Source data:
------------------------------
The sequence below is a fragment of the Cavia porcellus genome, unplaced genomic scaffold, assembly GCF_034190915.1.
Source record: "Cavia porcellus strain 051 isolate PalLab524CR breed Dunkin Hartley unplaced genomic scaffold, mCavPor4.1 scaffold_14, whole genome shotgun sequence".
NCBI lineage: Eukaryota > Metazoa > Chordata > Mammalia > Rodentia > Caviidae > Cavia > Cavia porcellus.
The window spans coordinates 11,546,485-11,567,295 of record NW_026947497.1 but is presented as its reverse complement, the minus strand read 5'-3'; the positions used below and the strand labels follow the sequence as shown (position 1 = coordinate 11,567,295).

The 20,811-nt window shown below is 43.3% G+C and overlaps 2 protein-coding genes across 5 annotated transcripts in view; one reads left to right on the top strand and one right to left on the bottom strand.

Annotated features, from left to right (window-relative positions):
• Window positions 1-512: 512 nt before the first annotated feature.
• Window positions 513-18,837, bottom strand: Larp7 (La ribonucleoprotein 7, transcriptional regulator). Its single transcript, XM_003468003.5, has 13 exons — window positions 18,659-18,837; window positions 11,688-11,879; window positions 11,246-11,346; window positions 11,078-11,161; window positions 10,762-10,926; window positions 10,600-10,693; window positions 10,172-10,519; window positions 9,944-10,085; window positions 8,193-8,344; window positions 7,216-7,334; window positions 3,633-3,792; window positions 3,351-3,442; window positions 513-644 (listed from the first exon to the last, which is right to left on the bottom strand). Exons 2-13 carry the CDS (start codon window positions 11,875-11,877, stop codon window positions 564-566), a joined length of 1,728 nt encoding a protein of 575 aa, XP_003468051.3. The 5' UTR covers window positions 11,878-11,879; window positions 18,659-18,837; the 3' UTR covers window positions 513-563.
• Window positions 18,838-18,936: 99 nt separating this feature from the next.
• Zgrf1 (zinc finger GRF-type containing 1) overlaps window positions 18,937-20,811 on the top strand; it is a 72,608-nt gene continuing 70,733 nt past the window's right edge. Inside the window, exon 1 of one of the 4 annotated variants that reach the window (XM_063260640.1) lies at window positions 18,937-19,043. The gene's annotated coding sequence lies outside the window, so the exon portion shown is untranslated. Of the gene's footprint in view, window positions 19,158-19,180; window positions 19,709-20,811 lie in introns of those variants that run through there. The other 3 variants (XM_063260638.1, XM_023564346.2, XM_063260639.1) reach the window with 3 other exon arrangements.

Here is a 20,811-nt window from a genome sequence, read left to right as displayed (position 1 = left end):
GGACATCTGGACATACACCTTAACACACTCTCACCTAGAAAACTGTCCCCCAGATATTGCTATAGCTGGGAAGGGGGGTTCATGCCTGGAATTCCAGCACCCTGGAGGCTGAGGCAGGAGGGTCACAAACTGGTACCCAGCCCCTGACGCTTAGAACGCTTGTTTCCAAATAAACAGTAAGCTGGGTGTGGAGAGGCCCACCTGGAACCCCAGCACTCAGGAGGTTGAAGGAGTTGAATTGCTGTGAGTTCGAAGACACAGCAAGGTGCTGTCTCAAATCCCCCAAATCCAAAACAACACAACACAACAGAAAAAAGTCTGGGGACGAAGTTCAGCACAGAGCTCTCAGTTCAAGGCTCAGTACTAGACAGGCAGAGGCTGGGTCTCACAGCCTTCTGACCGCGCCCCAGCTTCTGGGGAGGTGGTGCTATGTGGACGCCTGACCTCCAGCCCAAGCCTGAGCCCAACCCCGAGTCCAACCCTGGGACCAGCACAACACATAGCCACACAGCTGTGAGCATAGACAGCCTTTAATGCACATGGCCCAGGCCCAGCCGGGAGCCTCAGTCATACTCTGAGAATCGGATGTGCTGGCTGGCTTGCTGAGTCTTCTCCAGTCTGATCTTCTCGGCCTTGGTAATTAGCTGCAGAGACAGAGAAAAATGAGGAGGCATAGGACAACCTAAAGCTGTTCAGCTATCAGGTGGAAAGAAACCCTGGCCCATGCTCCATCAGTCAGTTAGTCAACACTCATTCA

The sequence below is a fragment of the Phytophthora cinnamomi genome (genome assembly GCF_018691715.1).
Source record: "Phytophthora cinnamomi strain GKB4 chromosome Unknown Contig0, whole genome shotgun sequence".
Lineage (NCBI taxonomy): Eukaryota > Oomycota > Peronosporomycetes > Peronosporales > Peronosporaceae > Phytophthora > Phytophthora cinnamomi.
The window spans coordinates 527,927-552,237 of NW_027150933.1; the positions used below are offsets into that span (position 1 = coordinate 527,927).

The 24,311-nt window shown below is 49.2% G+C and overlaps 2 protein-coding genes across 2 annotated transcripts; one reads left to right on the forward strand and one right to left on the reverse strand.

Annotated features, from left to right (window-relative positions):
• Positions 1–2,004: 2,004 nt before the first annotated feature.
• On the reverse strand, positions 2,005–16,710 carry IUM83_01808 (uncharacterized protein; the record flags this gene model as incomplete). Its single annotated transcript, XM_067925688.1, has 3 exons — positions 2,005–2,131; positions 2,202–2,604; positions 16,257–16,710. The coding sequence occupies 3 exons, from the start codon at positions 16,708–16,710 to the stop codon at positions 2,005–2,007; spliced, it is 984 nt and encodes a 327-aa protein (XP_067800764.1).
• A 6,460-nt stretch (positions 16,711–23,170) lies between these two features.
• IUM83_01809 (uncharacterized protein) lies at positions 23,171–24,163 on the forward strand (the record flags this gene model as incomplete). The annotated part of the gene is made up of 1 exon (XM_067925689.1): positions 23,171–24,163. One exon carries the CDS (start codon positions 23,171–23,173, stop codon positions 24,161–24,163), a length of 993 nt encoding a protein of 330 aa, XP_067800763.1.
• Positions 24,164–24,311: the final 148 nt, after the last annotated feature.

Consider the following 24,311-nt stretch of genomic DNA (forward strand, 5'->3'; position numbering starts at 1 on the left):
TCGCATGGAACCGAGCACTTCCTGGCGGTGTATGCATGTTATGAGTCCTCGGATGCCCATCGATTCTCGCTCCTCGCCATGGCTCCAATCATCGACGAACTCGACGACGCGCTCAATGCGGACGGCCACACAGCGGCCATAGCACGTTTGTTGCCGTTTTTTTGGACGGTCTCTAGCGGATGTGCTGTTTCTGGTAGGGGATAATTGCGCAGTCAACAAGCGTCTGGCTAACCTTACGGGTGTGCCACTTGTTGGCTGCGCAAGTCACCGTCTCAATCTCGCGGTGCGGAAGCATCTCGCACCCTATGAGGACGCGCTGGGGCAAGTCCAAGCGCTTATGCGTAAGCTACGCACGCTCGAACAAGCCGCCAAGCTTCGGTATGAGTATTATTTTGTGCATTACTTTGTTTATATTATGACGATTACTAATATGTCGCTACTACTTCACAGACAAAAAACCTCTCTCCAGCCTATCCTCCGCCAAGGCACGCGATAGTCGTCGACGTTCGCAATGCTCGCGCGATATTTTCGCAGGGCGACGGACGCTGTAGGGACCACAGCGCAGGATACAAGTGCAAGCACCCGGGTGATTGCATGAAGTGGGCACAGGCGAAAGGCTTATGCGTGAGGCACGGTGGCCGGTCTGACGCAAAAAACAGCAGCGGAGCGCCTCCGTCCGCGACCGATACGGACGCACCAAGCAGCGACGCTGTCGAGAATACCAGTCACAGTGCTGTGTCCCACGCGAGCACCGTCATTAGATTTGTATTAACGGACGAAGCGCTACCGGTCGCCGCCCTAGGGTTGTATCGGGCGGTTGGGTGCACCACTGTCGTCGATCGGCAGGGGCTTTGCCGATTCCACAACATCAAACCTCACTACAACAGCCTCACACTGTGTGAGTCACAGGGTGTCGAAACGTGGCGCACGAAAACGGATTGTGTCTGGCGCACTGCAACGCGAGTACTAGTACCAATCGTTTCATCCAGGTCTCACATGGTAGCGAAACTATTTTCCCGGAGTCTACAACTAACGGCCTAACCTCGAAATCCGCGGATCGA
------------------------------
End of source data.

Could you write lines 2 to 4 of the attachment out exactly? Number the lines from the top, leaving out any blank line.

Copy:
Source record: "Cavia porcellus strain 051 isolate PalLab524CR breed Dunkin Hartley unplaced genomic scaffold, mCavPor4.1 scaffold_14, whole genome shotgun sequence".
NCBI lineage: Eukaryota > Metazoa > Chordata > Mammalia > Rodentia > Caviidae > Cavia > Cavia porcellus.
The window spans coordinates 11,546,485-11,567,295 of record NW_026947497.1 but is presented as its reverse complement, the minus strand read 5'-3'; the positions used below and the strand labels follow the sequence as shown (position 1 = coordinate 11,567,295).